Identifying the function imports can allow us to predict what we should expect out of the file when we move into interactive behavior analysis. For applications to execute inside a Windows environment, or any operating system for that matter, they must import functions from the application programming interface, or API. These function imports tell us a lot about what the file wants to do. If a program has in its import table a function to write out to the Windows registry, we can assume that it will be making registry modifications. We may even be able to see what registry key is being modified in the strings we dumped earlier. While looking at function imports, pestudio will highlight those functions which are ‘blacklisted’, as in those which are most often used in malicious software.
We can also write signatures based on the static properties of a file. Signatures, whether in the form of anti-virus or intrusion detection and prevention rules, are written on the static properties of a file. Sometimes it is simply the hash, though not often as hashes are not a reliable method for detection due to modern malware samples performing self-modifications to avoid hash detection. More often signatures are written base on byte strings and readable strings.
Interactive Behavior Analysis:
Most files have some method of obfuscation making static property analysis difficult, as some are heavily obfuscated using custom routines making it impossible to analyze without a deeper form of analysis. During behavior analysis, we let the file execute in a contained environment and collect detailed information about its execution, similar to automated analysis. The difference is that with this method we can interact with the malware while it executes. Additionally, we can provide the malware with an environment that it should thrive in. For example, if the malware exploits a Java vulnerability, then we make sure our laboratory machines have that vulnerable version installed.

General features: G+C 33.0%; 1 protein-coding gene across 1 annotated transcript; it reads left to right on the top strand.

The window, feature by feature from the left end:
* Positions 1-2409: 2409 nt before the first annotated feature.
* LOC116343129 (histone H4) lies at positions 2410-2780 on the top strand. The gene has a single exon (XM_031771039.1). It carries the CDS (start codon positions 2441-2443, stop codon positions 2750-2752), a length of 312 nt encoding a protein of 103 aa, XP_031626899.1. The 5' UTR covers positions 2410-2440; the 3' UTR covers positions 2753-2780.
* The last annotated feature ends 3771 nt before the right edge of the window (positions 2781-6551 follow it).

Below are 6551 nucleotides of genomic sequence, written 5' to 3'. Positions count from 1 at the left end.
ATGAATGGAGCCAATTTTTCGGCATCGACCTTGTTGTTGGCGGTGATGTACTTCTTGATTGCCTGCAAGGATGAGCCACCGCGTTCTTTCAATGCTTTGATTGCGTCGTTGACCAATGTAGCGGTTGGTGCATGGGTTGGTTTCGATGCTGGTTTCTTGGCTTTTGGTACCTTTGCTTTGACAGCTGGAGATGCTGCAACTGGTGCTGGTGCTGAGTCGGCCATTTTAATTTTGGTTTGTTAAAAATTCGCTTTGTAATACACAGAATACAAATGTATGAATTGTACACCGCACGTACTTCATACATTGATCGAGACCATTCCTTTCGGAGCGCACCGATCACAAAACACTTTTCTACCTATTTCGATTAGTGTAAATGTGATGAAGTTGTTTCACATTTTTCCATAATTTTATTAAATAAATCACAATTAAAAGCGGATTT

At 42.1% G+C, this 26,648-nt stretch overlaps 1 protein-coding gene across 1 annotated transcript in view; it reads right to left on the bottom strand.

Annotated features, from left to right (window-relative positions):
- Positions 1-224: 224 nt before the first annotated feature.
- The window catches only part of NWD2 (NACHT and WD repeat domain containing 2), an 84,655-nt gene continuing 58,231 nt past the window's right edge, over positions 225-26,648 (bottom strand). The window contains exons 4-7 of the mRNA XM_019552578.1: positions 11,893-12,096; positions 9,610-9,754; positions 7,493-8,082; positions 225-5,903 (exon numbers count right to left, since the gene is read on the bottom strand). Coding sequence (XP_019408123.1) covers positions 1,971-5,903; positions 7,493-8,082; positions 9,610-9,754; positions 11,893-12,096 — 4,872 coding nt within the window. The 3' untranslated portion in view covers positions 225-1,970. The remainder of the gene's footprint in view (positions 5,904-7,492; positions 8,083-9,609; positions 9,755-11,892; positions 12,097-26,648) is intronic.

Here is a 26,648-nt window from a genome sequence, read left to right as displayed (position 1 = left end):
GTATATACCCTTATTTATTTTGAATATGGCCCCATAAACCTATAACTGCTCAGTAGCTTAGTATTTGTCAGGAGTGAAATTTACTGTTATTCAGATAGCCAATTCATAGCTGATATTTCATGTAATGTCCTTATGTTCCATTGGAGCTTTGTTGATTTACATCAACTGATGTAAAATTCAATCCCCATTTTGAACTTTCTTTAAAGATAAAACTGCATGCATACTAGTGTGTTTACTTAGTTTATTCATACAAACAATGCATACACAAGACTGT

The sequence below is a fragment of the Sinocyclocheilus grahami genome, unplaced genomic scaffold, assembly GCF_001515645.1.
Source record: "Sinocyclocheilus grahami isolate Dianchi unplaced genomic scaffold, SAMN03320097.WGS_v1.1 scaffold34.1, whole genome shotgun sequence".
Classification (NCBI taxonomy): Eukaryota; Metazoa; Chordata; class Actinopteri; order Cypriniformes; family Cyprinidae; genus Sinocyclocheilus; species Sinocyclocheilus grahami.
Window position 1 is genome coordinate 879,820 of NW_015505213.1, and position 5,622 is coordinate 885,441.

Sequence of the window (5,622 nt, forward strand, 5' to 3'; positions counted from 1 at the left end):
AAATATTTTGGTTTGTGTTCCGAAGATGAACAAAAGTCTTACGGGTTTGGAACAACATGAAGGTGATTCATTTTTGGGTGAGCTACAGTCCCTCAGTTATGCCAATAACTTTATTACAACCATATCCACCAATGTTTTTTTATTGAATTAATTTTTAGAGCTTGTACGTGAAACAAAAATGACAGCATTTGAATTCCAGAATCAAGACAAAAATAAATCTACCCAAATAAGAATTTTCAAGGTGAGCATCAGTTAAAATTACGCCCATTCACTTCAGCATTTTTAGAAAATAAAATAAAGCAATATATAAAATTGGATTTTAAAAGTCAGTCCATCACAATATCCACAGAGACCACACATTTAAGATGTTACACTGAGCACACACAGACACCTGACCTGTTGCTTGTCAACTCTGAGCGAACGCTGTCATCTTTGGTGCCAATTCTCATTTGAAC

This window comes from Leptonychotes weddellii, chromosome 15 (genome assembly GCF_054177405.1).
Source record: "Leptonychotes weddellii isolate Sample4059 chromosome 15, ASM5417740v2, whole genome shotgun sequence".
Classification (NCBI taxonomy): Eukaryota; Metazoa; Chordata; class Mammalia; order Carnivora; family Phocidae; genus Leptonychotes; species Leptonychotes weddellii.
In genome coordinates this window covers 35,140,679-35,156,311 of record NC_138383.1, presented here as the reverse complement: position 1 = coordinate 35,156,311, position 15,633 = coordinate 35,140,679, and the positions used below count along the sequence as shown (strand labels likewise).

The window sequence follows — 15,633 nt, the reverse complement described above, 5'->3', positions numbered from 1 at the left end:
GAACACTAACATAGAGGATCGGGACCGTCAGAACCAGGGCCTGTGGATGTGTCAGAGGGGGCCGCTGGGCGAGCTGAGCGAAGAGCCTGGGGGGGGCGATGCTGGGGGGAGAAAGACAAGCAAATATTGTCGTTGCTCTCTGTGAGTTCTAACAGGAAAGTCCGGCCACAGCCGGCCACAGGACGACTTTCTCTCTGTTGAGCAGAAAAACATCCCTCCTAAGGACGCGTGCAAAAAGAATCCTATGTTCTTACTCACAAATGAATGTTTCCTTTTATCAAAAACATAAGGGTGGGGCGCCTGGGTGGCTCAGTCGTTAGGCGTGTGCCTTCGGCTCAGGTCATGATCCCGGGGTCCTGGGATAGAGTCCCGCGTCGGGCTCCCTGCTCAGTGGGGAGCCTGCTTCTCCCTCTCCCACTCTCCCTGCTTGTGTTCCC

While the malware is executing on the vulnerable host, we measure changes to the system. Malware must make modifications to a host to remain persistent; it often must communicate for it to complete its objectives. We can measure these changes and communication to identify other hosts which have been impacted by the malware.
Before we execute the malware, we need to setup of laboratory environment to allow for the execution of malicious files in a controlled manner. Windows 7 Service Pack 0 compiled for 32-bit Intel x86 architecture will likely be able to execute most malicious Windows binaries. We want the system unpatched so that the malware can execute to its fullest extent. If the sample is compiled for a different version of Windows or processor, then change your laboratory to suit the needs for the sample. You will find this information out during property analysis.
To mimic services that the malicious sample might communicate with, we will use INetSim. This is a Linux application which comes installed on the REMnux distribution developed by the SANS Institute. But you can install the application on any Linux distribution of your choice.
Changes are necessary to the configuration of INetSim to enable all of the services required for analysis. By default, most of the available services are disabled, but you can enable them by uncommenting the appropriate line. I recommend reviewing the configuration and making those changes as necessary.